Jazz Foundation of America Hosts ‘A Great Night in Harlem’
Jazz, blues and pop royalty assembled at the Apollo Theater on May 17 for the Jazz Foundation of America’s 12th annual “A Great Night in Harlem” gala. Produced by Hal Willner, the three-hour show, featuring the Steven Bernstein-conducted Kansas City Band as the event’s house band, was packed with surprises by artists of all ages.
The evening began with a few words from JFA President Jarrett Lilien, who explained that the New York-based nonprofit provides performance opportunities and assistance to more than 5,000 elderly musicians annually.
“They made the soundtracks of our lives,” Lilien said, adding that the “Great Night in Harlem” program is a special acknowledgment to the people who have contributed to jazz’s cultural legacy. Executive Director Wendy Atlas Oxenhorn also explained that JFA’s job is “not just about saving the music, but about saving the artists.”
One of the most noteworthy performances of the night was from a JFA beneficiary. Charles Gayle set aside his saxophone to perform a rambling, fractured-chord excursion on the piano, teeming with playful dissonance and moving lyricism. Gayle’s story of how he first associated with JFA was just as poignant: Members of the organization knocked on his door in the aftermath of Hurricane Sandy’s power outages in New York last fall.
“They brought me roast chickens,” Gayle said onstage. “I experienced love from the people.”
Outstanding rising stars also flourished. Early in the show, dazzling 12-year-old blind pianist Matthew Whitaker played a rousing stand-up-and-dance tune. Later in the evening, Azerbaijani pianist Isfar Sarabski led his hard-driving trio in a rollicking number inflected with traditional folk, blues, funk and rock. Fellow pianist Jonathan Batiste also blew through with a tempo- and style-shifting powerhouse performance, ranging in influence from ragtime to rock.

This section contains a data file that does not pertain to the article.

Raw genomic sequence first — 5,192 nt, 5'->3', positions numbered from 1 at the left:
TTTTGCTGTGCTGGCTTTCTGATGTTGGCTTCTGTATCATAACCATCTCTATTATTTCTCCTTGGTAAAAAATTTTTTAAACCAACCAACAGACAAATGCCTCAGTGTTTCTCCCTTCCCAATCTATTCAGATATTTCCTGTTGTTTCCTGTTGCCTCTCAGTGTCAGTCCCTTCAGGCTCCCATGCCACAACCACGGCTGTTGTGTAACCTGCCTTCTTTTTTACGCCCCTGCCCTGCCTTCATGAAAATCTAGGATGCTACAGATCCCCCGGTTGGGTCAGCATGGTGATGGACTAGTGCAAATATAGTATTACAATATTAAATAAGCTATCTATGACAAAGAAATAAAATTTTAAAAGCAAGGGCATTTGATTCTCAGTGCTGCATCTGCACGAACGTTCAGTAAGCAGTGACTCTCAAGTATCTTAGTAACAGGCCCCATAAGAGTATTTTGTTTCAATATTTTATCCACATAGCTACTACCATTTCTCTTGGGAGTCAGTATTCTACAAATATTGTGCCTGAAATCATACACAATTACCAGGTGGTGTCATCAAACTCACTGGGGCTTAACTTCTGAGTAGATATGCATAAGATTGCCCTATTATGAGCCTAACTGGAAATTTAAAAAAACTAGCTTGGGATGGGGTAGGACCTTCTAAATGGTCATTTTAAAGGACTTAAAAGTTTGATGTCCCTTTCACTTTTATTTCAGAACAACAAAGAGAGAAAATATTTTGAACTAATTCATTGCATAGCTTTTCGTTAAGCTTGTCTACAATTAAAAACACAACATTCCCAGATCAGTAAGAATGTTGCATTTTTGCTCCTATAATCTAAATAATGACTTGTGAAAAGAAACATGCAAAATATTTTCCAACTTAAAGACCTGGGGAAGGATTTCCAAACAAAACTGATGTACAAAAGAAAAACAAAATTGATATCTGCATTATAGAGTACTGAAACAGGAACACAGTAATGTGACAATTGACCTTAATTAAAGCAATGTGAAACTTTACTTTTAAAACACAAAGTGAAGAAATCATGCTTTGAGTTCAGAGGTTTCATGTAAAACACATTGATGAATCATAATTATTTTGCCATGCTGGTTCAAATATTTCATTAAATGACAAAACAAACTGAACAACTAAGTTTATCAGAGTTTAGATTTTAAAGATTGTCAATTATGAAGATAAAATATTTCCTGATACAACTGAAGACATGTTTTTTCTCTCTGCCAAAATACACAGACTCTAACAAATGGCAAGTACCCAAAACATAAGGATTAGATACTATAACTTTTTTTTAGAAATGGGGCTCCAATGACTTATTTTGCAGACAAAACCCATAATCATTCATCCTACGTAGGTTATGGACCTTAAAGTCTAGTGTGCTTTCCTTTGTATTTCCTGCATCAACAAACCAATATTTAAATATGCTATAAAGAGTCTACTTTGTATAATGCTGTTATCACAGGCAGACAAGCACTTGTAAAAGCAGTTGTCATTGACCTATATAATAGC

Two elder statesmen brought down the house: Chicago vocalist Babi Floyd and Texas blues legend Long John Hunter. Floyd sang a self-composed tune, “All Alone,” with a dozen background vocalists in support. Though he needed a hand to get to the mic and strap on his guitar, Hunter dug into a deep blues groove on the song “Irene” with searing tenor saxophone support from James Carter, whom Hunter dubbed “Captain Blow.”
Another highlight was Don Byron, Nicholas Payton, Jerry Dodgion and Henry Butler performing the 1940s jump-blues/swing tune “Wondering Where,” a song put on the map by the John Kirby Sextet. Elvis Costello put on his jazz shoes during several tunes from the Kansas City Band, including the pop tune “Point Of No Return,” a swinging version of his own hit “Watching The Detectives” and a jam-like finale, “Compared To What,” where Costello shared the stage with vocalist Macy Gray.
Several special guests also spoke between performances, including actors Morgan Freeman and Danny Glover, as well as keyboardist Paul Shaffer. Producer Quincy Jones spoke in tribute to one of his early mentors, trumpeter Clark Terry, and paid homage to the Montreux Jazz Festival’s late artistic director, Claude Nobs.